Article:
Mr Jackson Bells Katongole, a dairy farmer in Kashari, Mbarara District, said if the government’s move to have anti-tick vaccine is successful, quality of dairy products would improve.
“A farmer loses at least two to five cows every month and we have resorted to using different concoctions from Tanzania, Rwanda and Kenya because the problem of ticks has made us helpless,” he said.
He added: “We had reached the point of mixing pesticides with acaricides because of tick resistance and in the process our cows have gone blind, lost skin and others died.”
Mr Katongole further said each cow that dies is valued at around Shs2.5 million, which means that a farmer loses Shs5 million every month.
The Mbarara City Veterinary Officer, Dr Andrew Akashaba, said in Mbarara alone, there are about 60,000 head of cattle, mostly exotic breeds which are prone to ticks.
“Most of the exotic breeds of cattle are at a high risk of acquiring ticks and tick borne diseases, which are a major hindrance to livestock development in the cattle corridor,” he said.
Mr Akashaba added that between 2,000 and 3,000 cows die annually in Mbarara alone due to tick-related diseases.
While launching the final clinical trial of anti-tick vaccine manufactured by National Agriculture Research Organisation at Mbarara Zardi on Thursday, the deputy director general and research coordinator, Dr Yona Baguma, assured the farmers that once the vaccine is approved, they will be spraying their cattle against ticks twice in six months as opposed to twice a week.
Original source: Monitor
Farmers fail to access farm inputs on Ministry e-platform
About 3,640 model farmers in Nebbi District, who were registered under the Agricultural Cluster Development Programme (ACDP) to access agricultural inputs on E-voucher, are stuck after failure of the system.
The farmers say the system has affected their planting patterns.
The Ministry of Agriculture and Animal Husbandry under the Agriculture cluster Development Programme (ACDP) introduced the e-voucher system five years ago to enable farmers access agricultural inputs electronically.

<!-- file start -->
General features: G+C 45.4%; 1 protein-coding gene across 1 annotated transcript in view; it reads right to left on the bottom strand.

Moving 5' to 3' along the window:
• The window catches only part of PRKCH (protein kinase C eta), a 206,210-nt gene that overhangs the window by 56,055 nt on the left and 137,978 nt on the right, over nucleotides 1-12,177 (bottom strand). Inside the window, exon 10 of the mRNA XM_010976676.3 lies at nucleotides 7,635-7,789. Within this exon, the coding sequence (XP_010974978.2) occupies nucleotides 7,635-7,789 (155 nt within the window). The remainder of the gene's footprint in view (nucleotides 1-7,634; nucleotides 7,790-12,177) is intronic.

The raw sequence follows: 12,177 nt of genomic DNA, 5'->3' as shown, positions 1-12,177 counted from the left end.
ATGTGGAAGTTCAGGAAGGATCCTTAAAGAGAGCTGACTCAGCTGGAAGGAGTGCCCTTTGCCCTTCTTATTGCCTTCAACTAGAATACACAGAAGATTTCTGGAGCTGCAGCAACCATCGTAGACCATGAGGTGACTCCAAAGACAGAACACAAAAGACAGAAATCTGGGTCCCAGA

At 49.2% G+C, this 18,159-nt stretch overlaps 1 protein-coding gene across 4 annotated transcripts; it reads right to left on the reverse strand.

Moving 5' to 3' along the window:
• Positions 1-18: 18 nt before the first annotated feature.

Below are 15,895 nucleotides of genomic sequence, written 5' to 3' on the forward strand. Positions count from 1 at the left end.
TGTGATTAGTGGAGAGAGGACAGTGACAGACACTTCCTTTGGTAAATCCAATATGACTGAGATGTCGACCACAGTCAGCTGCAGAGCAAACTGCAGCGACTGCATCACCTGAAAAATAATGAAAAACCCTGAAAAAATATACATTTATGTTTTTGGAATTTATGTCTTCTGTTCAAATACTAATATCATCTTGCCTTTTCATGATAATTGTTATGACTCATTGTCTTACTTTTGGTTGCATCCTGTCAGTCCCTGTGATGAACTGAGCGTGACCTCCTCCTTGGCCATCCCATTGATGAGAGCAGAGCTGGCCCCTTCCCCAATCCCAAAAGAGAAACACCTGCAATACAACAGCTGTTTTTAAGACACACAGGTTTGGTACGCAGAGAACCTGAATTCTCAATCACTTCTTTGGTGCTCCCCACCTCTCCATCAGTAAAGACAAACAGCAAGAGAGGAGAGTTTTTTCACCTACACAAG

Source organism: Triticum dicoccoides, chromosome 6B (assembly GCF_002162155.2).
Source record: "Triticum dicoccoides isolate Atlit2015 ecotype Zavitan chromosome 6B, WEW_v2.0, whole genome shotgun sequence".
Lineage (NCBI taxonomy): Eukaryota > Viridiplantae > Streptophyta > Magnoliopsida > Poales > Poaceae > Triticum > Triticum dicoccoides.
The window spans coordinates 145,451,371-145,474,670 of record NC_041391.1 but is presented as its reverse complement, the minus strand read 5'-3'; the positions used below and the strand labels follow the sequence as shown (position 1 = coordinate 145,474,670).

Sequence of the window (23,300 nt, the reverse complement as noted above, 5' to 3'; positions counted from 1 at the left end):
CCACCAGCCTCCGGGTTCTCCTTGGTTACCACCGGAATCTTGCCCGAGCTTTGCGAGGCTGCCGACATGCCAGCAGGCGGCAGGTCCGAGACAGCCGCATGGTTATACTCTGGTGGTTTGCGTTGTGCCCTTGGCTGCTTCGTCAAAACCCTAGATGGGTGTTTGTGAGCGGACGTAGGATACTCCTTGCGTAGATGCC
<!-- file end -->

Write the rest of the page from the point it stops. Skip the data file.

Farmers on alert as new banana virus hits Western Uganda
Farmers should stop getting banana plantlets from districts in Western and North-West Uganda to stop the spread of the Banana Bunchy Top Virus (BBTV) disease, Hebert Musiimenta, the Principal Agricultural Inspector in the Ministry of Agriculture Animal Industry and Fisheries-MAAIF has advised.
The Banana Bunchy Top Virus was first observed in the western Uganda districts in late 2020. In July this year, the ministry raised a red flag when the disease caused havoc on banana plantations in West Nile, Rwenzori and Tooro regions.
An infected plant presents with severe stunting, narrow leaves, chlorotic leaf margins, and dark green streaks on petioles and midribs. The affected plant also shows a rosette-like or bunchy and choked appearance. Diseased plants rarely produce fruit and when they do, the fruit is stunted and twisted.
The disease is spread by aphids and the planting of affected tubers.
The disease has the capacity to wipe out banana gardens within 3 to 5 years unless farmers practice the control measures such as the proper destruction of affected stems, control of aphids, and planting clean materials.
Hebert Musiimenta, Principal Agricultural Inspector in the Ministry of Agriculture Animal Industry and Fisheries (MAAIF), says to contain the spread of the disease, farmers should stop getting banana planting materials from Nebbi, Zombo, Arua, Maracha, and Koboko districts in North-West Uganda and Bunyangabu, Kasese, Kabarore, and Bundibugyo districts in Western Uganda.
He also advises the farmers to be cautious about planting materials from Kisoro, Kabale, Ntungamo, and Isingiro districts since they are near the border. The disease is suspected to have spread to Uganda from the neighboring Democratic Republic of Congo (DRC) and Rwanda. Musiimenta advised farmers in an interview with URN that if they are to pick planting materials, they should first consult agriculture officers in their areas to recommend safe planting materials.
Musimenta revealed that a team of officials from the Ministry of Agriculture, Animal Industries, and Fisheries is investigating the prevalence of the virus in Kigezi region specifically districts neighboring Rwanda and DR Congo.
He says the disease has the capacity to wipe out banana gardens within 3 to 5 years unless farmers practice the control measures such as the proper destruction of affected stems, control of aphids, and planting clean materials.
Original Source: URN via The independent